Here I will explain why using a coffee filter is recommended for a better tasting cup of home brewed coffee. While a filter is not required, depending on your coffee brewing method of choice, it is quite difficult to get around if your preferred brewing method is the typical auto-drip coffee maker.
Yes, some auto-drip coffee makers will come with a metal mesh basket, but the actual paper filter is the better choice.
The paper filter removes, or holds the coffee grounds, also could be called the filtration factor.
One of the main reasons to use a paper coffee filter in the auto-drip is that the filter it keeps the coffee grounds out of your cup, yes, this is obvious. A paper coffee filter is helpful in trapping unwanted particles and the oils that are released from the coffee grounds when brewing. The result is a very smooth cup of coffee. The paper filter can slightly alter, or improve, the taste of the coffee, but the filter makes it much easier to drink when it is a nice smooth coffee.
When coffee is brewed in an auto-drip (or most other methods) ,the hot water releases part of the coffee acids, and sugars that can cause the coffee to be a little bitter. Some will say this alters the coffee away from the true coffee taste, but the smoother coffee is just better. The filter also keeps out the grounds, unless you put the filter in the auto-drip incorrectly, which will result in a whole lot of grounds in your coffee. Nobody wants that kind of coffee.
Using a coffee filter gives you a smooth and cleaner-tasting cup of home brewed coffee without the bitterness or unwanted debris that could be in the auto-drip water reservoir or in the coffee grounds.
The paper filter is thin enough to allow the brewed coffee to auto-drip through into the coffee pot. Flavors, caffeine, and color pass through the paper filter so you have a cleaner coffee flavor and aroma. The metal mesh coffee filters tend to stain and hold the bitterness over time which can end up in your cup of coffee. Use the metal filter as a last resort, even though it came with your coffee maker.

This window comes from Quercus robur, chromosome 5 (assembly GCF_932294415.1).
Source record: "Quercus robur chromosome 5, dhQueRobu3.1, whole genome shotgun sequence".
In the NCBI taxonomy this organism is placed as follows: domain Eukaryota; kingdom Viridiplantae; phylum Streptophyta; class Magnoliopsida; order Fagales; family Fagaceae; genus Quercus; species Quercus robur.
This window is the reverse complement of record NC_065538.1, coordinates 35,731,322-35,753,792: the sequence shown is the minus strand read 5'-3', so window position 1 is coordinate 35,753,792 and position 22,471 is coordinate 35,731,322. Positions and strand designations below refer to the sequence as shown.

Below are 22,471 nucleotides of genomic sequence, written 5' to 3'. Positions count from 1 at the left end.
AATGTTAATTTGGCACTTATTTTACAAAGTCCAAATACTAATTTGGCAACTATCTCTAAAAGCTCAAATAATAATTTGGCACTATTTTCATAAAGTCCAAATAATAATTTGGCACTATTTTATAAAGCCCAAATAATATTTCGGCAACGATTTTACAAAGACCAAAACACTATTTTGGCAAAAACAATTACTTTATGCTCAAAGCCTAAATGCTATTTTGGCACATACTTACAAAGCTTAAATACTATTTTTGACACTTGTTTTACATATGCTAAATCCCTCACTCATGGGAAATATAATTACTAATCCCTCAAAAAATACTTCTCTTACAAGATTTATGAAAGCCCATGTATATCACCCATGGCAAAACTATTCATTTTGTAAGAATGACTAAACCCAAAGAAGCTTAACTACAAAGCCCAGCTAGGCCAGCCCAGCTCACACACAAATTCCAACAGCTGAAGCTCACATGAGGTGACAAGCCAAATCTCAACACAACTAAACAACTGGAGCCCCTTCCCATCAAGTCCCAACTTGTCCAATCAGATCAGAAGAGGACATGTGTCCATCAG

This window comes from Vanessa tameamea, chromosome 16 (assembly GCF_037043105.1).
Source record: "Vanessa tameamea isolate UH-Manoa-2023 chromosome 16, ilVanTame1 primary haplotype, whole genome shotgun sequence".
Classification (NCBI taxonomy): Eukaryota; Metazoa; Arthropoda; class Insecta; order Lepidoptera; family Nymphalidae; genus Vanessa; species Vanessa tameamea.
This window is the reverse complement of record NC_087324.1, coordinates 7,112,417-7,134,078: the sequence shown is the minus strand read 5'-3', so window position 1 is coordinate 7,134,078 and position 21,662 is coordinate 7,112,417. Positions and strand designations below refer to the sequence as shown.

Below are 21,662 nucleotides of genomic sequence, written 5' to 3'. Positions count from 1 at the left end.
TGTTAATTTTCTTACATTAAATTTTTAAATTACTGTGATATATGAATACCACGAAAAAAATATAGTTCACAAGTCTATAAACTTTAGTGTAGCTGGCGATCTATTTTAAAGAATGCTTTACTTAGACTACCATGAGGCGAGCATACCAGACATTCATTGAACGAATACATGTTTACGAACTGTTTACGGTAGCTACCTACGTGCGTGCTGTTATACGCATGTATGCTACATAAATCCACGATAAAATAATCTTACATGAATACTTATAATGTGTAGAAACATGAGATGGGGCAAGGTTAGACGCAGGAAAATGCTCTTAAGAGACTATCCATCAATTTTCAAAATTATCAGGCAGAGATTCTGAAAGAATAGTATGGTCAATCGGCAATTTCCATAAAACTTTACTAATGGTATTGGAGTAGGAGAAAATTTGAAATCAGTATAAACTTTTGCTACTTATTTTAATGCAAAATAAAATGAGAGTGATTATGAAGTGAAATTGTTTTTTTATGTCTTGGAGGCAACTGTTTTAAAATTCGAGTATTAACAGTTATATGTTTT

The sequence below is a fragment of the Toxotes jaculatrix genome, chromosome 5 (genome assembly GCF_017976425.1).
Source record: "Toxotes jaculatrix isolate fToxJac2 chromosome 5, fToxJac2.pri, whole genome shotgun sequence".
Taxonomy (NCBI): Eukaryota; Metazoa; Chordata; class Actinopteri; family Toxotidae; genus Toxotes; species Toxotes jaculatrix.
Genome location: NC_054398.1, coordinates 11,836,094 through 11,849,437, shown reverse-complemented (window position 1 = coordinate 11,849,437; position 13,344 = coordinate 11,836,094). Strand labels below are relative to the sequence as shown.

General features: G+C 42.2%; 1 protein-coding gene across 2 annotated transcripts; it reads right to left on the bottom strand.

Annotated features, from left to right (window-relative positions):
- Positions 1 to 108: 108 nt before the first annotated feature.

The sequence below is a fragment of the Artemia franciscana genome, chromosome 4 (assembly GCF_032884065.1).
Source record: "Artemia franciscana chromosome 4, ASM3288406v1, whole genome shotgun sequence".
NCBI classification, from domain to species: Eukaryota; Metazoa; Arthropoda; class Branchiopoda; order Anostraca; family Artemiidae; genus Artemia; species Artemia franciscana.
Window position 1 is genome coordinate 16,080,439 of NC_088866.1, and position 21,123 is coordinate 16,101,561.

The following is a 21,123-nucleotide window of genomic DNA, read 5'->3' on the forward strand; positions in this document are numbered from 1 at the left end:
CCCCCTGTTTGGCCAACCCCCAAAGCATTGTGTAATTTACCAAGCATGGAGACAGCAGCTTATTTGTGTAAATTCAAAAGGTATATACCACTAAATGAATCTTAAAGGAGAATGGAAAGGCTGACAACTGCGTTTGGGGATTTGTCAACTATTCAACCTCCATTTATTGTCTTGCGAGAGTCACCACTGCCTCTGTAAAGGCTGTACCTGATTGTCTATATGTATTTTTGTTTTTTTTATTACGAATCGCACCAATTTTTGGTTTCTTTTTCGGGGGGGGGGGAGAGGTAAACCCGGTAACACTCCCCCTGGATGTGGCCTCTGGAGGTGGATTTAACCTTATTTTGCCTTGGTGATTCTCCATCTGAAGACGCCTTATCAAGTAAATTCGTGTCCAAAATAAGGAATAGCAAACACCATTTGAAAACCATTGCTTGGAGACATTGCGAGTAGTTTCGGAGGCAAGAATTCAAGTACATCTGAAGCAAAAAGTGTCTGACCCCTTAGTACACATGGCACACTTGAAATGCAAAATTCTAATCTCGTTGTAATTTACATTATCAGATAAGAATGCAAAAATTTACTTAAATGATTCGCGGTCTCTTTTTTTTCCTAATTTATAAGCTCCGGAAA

When using a paper coffee filter (bleached or unbleached) removes the bitter flavors and allows the real coffee flavor to pass into the glass coffee pot. For taste improvement when using a paper coffee filter you can rinse the paper filter before adding the grounds. Some home brew experts say that rinsing the filter removes the paper taste. You’ll have to test with and without rinsing and see if it makes a taste difference to you. It is a extra step, and, if you cannot tell the difference, then go with the dry filter.
The paper coffee filter is a mess-free way to brew coffee at home. Other coffee brewing methods take the coffee grounds without the option for a filter. Cleaning the coffee maker, such as the French Press, or percolator can be messy with the wet grounds. The filter traps the wet grounds and makes it easy to clean up the coffee maker so you can quickly make another much needed cup of coffee. The filter saves precious coffee drinking time.
Also, using a paper coffee filter can make your coffee maker last longer. The coffee grounds can clog parts of the coffee maker. The trapped grounds can make your coffee brew slower. In an auto-drip, the water can leave minerals in the coffee machine. The filter helps to trap the minerals and build up. Most auto-drip coffee makers benefit from a descaling every few months, depending on how often you make coffee. Use a paper coffee filter when descaling the machine so you can see all of the build up that is released when descaling the machine. Not the kind of stuff you want ending up in your morning cup of coffee. Thanks to using a coffee filter, you will not have this grit in your precious brew.
A few good reasons to use a paper coffee filter, but you should still do a comparison between the bleached coffee filter, the unbleached coffee filter, and the metal mesh coffee filter. Go with what tastes best to you as all three types of filters make clean up easy.
About Mr. WeGotCoffee
We Got Coffee is where I share all of my coffee obsessions, meal prep guides and recipes for things that pair well with coffee. I also throw in lots of humor and caffeinated wisdom. Read More...